We are all in the woods. But we are going to find a way through and lead others out with us.
Like many, PopUp Business School was facing the toughest day of its existence on Monday. Many of its free business training events were suddenly postponed, leading to a six-figure hole in cash flow and an uncertain future.
But CEO Simon Paine realised that, if his company was struggling, the businesses he'd helped to launch would be struggling, too. So he posted a heartfelt message to the company’s thousands of Facebook followers, promising to help them find a way to survive - as he would have to for PopUp.
“Monday was tough,” recalls Paine, “But I wanted to reassure our thousands of small business followers - which we’d personally helped to launch - that we were there for them and wanted to help - that we would find a way through this together.”
Simon implored his followers to post their coronavirus troubles into the comments so his team could respond with some fresh advice. But Paine says their hundreds of responses restored his own faith that small businesses would find a way through lockdown.
“We were immediately inundated with all of the innovative ways these businesses were already adapting. It’s what we’d always trained them to do, but we had no idea how deeply they’d taken the idea to heart. Companies were adapting in so many ways – a forest school, a choir, a reiki class and even a pub were going virtual, while a maker of rosettes for horse and dog shows decided to quickly refashion their vast stock of ribbons for Mother’s Day rosettes. It was fantastic to discover the ingenuity and braveness of all these small business owners.”
For small businesses struggling to adapt, Simon offers these ten coronavirus commandments:
1. Be a beacon of hope - and SELL
At PopUp Business School, we are going out of our way to support as many people as we can in the coming days, weeks and months. Like most business owners, Monday was perhaps the most challenging day for us in this country, as we saw the postponement of many of our free training events, leading up to the summer. But we are very clear on this: this unprecedented disruption, whilst is super-challenging for so many of us, is presenting, and will continue to present, new opportunities. From our perspective, this is the time to start a business. This is the time to learn a new skill. The book you’ve always wanted to write, the website you’ve always wanted to launch… Now is the time to make these things happen. Learn new skills, experiment and take control of your future and the wellbeing of your family.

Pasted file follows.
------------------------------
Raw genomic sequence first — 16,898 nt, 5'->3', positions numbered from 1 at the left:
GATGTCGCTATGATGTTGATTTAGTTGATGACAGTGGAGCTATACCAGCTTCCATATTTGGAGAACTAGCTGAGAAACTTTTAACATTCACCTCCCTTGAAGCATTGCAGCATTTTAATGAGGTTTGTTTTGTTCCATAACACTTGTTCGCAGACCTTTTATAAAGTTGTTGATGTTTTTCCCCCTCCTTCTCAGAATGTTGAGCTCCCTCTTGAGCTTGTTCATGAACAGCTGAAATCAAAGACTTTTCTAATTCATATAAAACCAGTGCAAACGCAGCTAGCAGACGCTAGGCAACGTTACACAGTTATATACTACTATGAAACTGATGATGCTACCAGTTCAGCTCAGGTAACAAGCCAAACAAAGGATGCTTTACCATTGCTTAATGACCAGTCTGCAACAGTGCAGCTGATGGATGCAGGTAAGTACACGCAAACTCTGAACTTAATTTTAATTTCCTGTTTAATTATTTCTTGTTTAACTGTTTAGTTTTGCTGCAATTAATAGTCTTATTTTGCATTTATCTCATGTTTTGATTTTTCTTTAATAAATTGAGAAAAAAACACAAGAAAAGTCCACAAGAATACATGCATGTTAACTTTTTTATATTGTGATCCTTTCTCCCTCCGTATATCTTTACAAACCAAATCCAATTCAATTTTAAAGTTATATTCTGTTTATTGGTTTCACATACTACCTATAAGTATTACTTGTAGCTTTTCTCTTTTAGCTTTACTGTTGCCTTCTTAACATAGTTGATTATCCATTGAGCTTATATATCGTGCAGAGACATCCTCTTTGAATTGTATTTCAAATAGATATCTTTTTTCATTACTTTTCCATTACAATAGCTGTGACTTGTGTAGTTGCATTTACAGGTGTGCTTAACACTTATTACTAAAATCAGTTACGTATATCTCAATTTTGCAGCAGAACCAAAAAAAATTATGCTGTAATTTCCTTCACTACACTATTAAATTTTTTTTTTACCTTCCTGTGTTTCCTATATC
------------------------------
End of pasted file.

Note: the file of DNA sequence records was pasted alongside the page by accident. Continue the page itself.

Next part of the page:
2. Innovate to survive
Business history is littered with stories of businesses that haven't innovated and have been crushed by changing times. If you don't innovate, you will die - coronavirus or no coronavirus. You may need to adapt what you do and deliver your products or services in different ways, you may need to learn new skills, you may need to diversify you may need to go in a new direction. We are taking the obvious step of accelerating out online plans but there are other new products that we are developing to. Sales is key in this time.
3. Ask the right questions
Ask yourself great questions to focus on the things that will propel you into creation mode, like: How can I adapt my business? What problems are my customers facing and how could I help solve them? What could I create now that will add value?"
4. Invest for the long term
At a time when everyone else is focusing on the challenges, the fear and cutting back, we at PopUp Business School are looking to double down. We are looking to invest and were looking to prepare ourselves for the bounce that we believe will happen in the autumn. There is no better time to innovate, care about our customers and make things happen.
5. Protect your business
Invoice as much as you can, dial back on costs, communicate regularly and clearly with your customers, clients, employees and stakeholders. Ask for help to figure it out. The fact that we are a saving business is something we are also grateful for now as this gives us a runway and an opportunity to invest.
6. Join a community support system
Engage with other self-employed people and support each other by helping to figure out solutions to the challenges you’re facing.
7. Focus on moving forward
This is all about focus. What do self-employed people and entrepreneurs need to focus on in order to be successful during this period of turbulence? We will need to focus on what we can create and what we can make happen, rather than focusing on the disruption, challenges and uncertainty that we are facing.
8. Serve to help others
Take care of your customers. What help do you customers need? What is the number one thing you could deliver right now to help people get through this period of uncertainty? Go out of your way to help your customers solve their problems.
Care for your customers and suppliers, care for your staff and care for each other. The people around you need leadership and it’s the entrepreneurs that will make the difference in people’s lives in the coming months.
10. Look after your own wellbeing
Most of all, business owners need to take care of themselves. Eat healthily, sleep well, hydrate, meditate and make sure that your wellbeing is as strong as it can be. Avoid spending too long consuming TV and social media posts about the virus. It will only serve one purpose and that is to make you worry even more.